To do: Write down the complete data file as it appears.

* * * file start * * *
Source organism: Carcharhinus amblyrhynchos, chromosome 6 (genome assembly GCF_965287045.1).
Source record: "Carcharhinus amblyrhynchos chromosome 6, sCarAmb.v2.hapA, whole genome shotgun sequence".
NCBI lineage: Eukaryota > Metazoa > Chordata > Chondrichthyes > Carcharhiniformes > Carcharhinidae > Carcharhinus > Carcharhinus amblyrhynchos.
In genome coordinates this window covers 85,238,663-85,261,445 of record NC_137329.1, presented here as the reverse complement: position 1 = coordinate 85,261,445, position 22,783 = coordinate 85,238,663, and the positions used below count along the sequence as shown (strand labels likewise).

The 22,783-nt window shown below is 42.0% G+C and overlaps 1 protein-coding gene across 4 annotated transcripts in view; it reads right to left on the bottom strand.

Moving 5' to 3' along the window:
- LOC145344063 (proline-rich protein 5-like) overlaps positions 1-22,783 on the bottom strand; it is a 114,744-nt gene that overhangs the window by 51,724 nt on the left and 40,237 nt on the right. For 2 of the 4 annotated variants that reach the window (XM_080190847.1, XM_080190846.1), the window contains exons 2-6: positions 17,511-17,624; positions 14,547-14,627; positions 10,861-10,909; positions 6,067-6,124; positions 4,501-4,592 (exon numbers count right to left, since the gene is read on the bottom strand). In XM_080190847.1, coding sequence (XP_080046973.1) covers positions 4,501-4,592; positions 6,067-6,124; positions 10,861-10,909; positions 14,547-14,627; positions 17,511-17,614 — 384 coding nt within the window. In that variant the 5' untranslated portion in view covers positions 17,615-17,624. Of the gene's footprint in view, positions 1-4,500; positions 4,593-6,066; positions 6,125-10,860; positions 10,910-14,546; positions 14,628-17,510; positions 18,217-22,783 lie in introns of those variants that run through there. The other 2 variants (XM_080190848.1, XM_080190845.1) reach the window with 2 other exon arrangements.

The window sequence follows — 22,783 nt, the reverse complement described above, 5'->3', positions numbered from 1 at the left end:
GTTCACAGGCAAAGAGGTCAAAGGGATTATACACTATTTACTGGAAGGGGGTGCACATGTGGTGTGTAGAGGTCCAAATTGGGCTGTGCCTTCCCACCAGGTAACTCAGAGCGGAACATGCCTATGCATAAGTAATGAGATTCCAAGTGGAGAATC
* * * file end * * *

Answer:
Source organism: Carcharhinus amblyrhynchos, chromosome 6 (genome assembly GCF_965287045.1).
Source record: "Carcharhinus amblyrhynchos chromosome 6, sCarAmb.v2.hapA, whole genome shotgun sequence".
NCBI lineage: Eukaryota > Metazoa > Chordata > Chondrichthyes > Carcharhiniformes > Carcharhinidae > Carcharhinus > Carcharhinus amblyrhynchos.
In genome coordinates this window covers 85,238,663-85,261,445 of record NC_137329.1, presented here as the reverse complement: position 1 = coordinate 85,261,445, position 22,783 = coordinate 85,238,663, and the positions used below count along the sequence as shown (strand labels likewise).

The 22,783-nt window shown below is 42.0% G+C and overlaps 1 protein-coding gene across 4 annotated transcripts in view; it reads right to left on the bottom strand.

Moving 5' to 3' along the window:
- LOC145344063 (proline-rich protein 5-like) overlaps positions 1-22,783 on the bottom strand; it is a 114,744-nt gene that overhangs the window by 51,724 nt on the left and 40,237 nt on the right. For 2 of the 4 annotated variants that reach the window (XM_080190847.1, XM_080190846.1), the window contains exons 2-6: positions 17,511-17,624; positions 14,547-14,627; positions 10,861-10,909; positions 6,067-6,124; positions 4,501-4,592 (exon numbers count right to left, since the gene is read on the bottom strand). In XM_080190847.1, coding sequence (XP_080046973.1) covers positions 4,501-4,592; positions 6,067-6,124; positions 10,861-10,909; positions 14,547-14,627; positions 17,511-17,614 — 384 coding nt within the window. In that variant the 5' untranslated portion in view covers positions 17,615-17,624. Of the gene's footprint in view, positions 1-4,500; positions 4,593-6,066; positions 6,125-10,860; positions 10,910-14,546; positions 14,628-17,510; positions 18,217-22,783 lie in introns of those variants that run through there. The other 2 variants (XM_080190848.1, XM_080190845.1) reach the window with 2 other exon arrangements.

The window sequence follows — 22,783 nt, the reverse complement described above, 5'->3', positions numbered from 1 at the left end:
GTTCACAGGCAAAGAGGTCAAAGGGATTATACACTATTTACTGGAAGGGGGTGCACATGTGGTGTGTAGAGGTCCAAATTGGGCTGTGCCTTCCCACCAGGTAACTCAGAGCGGAACATGCCTATGCATAAGTAATGAGATTCCAAGTGGAGAATC